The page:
The late, great Andrew Weatherall famously had a saying tattooed across both arms: “fail we may, sail we must.” And while a reference to one of underground music’s most beloved DJs might seem like an odd place to start a La Liga review, I thought of these words often this season, especially when it came to Atlético Madrid. League leaders by 11 points in late January, Atléti allowed Real Madrid, Barcelona, and even Sevilla to close the gap late in the season. At times, it was questionable whether Atléti or anyone else wanted to win the league at all.
i don’t think anyone actually wants to win la liga— Ryan Hunn (@ryanhunn) May 3, 2021
After sailing through the first half of the season and almost failing in the stormy seas of the second, Atléti eventually secured the title—their first since 2014—on the season’s final day, ending one of the closest races in league history. “We’re Atlético,” said midfielder Koke after the championship-clinching 2-1 win at Valladolid, “if we do not suffer, we are not ourselves.” Win they may, suffer they must—it was all part of a wonderful season in Spain’s top flight.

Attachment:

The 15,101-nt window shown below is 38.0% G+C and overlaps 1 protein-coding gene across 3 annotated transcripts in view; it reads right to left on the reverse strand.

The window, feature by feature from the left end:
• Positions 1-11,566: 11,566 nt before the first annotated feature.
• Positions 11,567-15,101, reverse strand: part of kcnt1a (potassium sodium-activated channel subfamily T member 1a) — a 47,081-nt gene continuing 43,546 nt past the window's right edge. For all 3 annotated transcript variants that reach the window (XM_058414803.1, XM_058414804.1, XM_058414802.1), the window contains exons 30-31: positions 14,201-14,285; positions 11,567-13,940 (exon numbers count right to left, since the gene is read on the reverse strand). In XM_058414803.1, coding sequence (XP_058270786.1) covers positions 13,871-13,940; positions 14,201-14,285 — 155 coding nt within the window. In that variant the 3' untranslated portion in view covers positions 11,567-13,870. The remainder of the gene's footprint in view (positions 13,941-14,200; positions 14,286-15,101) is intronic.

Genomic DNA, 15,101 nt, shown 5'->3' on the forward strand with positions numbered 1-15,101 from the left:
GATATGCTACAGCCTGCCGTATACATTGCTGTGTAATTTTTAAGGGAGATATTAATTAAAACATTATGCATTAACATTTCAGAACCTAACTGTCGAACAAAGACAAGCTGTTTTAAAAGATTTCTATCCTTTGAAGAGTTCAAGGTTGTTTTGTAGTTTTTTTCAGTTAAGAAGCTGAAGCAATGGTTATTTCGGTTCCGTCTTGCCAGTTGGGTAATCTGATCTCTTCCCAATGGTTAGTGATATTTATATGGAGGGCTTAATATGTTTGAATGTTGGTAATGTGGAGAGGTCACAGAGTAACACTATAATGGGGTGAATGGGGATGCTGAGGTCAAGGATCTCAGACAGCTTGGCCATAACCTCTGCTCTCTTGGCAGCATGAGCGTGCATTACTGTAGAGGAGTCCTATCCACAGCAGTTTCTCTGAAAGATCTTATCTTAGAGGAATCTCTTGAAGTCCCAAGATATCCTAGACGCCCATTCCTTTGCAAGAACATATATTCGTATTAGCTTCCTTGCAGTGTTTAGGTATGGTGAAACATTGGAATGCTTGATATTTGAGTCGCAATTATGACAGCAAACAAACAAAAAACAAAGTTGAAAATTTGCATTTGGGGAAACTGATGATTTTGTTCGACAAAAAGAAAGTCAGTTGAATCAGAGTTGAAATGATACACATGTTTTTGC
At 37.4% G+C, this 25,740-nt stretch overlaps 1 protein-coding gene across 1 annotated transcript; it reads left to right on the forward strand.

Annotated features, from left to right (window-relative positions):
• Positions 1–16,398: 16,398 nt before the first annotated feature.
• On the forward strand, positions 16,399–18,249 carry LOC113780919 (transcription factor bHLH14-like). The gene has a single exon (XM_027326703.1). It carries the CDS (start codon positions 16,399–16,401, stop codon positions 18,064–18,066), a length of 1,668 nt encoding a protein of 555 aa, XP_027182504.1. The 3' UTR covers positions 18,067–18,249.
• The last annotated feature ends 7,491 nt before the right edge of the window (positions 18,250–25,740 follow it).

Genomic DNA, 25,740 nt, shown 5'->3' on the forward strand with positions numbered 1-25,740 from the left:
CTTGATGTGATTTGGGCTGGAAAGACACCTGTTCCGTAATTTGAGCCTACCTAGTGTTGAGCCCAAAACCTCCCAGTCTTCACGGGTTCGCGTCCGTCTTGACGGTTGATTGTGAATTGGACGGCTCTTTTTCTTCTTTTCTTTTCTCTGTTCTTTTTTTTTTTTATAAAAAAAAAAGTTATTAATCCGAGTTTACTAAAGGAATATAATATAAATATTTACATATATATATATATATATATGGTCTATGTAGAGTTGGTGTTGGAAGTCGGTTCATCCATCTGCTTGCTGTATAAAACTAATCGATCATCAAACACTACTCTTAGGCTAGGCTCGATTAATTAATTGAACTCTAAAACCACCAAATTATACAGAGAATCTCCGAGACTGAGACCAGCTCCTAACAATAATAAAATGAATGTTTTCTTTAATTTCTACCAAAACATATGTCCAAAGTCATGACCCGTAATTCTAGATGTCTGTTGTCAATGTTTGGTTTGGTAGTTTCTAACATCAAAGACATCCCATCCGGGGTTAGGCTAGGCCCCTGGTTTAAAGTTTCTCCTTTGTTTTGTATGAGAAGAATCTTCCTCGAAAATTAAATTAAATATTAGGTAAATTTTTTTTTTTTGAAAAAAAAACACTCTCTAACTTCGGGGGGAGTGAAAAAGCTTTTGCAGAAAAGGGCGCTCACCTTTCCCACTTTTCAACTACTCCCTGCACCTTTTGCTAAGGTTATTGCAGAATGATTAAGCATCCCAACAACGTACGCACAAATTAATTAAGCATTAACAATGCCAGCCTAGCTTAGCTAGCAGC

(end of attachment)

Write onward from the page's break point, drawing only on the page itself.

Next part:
Player of the Year: Lionel Messi, Barcelona
Much like Robert Lewandowski in the Bundesliga, it’s hard to look past Lionel Messi for this award. If you looked past him, there were many players in for a shout: Luis Suárez’s 21 goals won crucial points in Atleti’s title triumph, whereas Villareal’s Gerard Moreno and Real Madrid’s Karim Benzema finished behind Messi for the Pichichi with 23 goals each. Ten of Moreno’s goals came from the penalty spot, but his overall play and importance to a Villarreal side who had already qualified for next season’s Europa Conference League before winning this season’s Europa League—the first major trophy in club history and one which meant they will compete in the Champions League—put him in consideration for being La Liga’s best Spanish player. Marcos Llorente and Kieran Trippier were integral to Atleti’s title win, and Iago Aspas worked miracles again at his beloved Celta Vigo, but there’s no real choice but Messi.
Suárez’s departure, injuries to Ansu Fati and Philippe Coutinho, and Barcelona’s continuing failures in the transfer market left even more of the attacking and creative burden to Messi. However, the Argentine put his public dispute with the club behind him and dragged a Barcelona side that lost four of its opening 10 games under new boss Ronald Koeman into title contention late in the season. He dropped into deeper roles to link play even more than in previous years. And although it’s hardly a secret, Messi proved himself not only to be one of the greatest scorers of all time, but also one the greatest passers.